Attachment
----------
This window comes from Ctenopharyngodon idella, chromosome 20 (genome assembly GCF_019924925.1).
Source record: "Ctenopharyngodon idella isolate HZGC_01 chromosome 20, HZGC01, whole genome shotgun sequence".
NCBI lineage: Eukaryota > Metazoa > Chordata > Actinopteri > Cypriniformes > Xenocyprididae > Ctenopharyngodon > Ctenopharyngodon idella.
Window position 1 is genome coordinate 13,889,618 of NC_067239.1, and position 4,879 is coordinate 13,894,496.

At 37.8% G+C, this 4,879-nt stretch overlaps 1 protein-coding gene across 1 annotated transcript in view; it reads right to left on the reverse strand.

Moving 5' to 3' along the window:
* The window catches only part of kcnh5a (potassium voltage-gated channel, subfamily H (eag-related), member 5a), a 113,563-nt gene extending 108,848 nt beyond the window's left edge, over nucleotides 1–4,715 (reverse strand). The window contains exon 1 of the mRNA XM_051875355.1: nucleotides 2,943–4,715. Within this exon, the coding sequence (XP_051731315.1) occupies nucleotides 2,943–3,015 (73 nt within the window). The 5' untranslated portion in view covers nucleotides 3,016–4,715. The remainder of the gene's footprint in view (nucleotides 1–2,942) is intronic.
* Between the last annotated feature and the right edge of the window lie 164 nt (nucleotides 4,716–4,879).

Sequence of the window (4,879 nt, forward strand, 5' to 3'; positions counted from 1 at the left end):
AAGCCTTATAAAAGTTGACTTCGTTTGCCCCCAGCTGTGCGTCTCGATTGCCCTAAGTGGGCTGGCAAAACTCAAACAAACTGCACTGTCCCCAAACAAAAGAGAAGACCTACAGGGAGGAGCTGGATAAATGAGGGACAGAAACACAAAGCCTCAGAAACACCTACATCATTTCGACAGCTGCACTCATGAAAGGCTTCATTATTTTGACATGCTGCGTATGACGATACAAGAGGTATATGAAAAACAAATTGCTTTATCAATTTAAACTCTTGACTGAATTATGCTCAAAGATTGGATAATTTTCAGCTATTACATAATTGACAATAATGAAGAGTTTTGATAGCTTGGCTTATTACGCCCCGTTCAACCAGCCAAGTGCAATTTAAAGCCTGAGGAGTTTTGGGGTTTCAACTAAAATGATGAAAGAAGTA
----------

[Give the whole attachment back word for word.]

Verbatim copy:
This window comes from Ctenopharyngodon idella, chromosome 20 (genome assembly GCF_019924925.1).
Source record: "Ctenopharyngodon idella isolate HZGC_01 chromosome 20, HZGC01, whole genome shotgun sequence".
NCBI lineage: Eukaryota > Metazoa > Chordata > Actinopteri > Cypriniformes > Xenocyprididae > Ctenopharyngodon > Ctenopharyngodon idella.
Window position 1 is genome coordinate 13,889,618 of NC_067239.1, and position 4,879 is coordinate 13,894,496.

At 37.8% G+C, this 4,879-nt stretch overlaps 1 protein-coding gene across 1 annotated transcript in view; it reads right to left on the reverse strand.

Moving 5' to 3' along the window:
* The window catches only part of kcnh5a (potassium voltage-gated channel, subfamily H (eag-related), member 5a), a 113,563-nt gene extending 108,848 nt beyond the window's left edge, over nucleotides 1–4,715 (reverse strand). The window contains exon 1 of the mRNA XM_051875355.1: nucleotides 2,943–4,715. Within this exon, the coding sequence (XP_051731315.1) occupies nucleotides 2,943–3,015 (73 nt within the window). The 5' untranslated portion in view covers nucleotides 3,016–4,715. The remainder of the gene's footprint in view (nucleotides 1–2,942) is intronic.
* Between the last annotated feature and the right edge of the window lie 164 nt (nucleotides 4,716–4,879).

Sequence of the window (4,879 nt, forward strand, 5' to 3'; positions counted from 1 at the left end):
AAGCCTTATAAAAGTTGACTTCGTTTGCCCCCAGCTGTGCGTCTCGATTGCCCTAAGTGGGCTGGCAAAACTCAAACAAACTGCACTGTCCCCAAACAAAAGAGAAGACCTACAGGGAGGAGCTGGATAAATGAGGGACAGAAACACAAAGCCTCAGAAACACCTACATCATTTCGACAGCTGCACTCATGAAAGGCTTCATTATTTTGACATGCTGCGTATGACGATACAAGAGGTATATGAAAAACAAATTGCTTTATCAATTTAAACTCTTGACTGAATTATGCTCAAAGATTGGATAATTTTCAGCTATTACATAATTGACAATAATGAAGAGTTTTGATAGCTTGGCTTATTACGCCCCGTTCAACCAGCCAAGTGCAATTTAAAGCCTGAGGAGTTTTGGGGTTTCAACTAAAATGATGAAAGAAGTA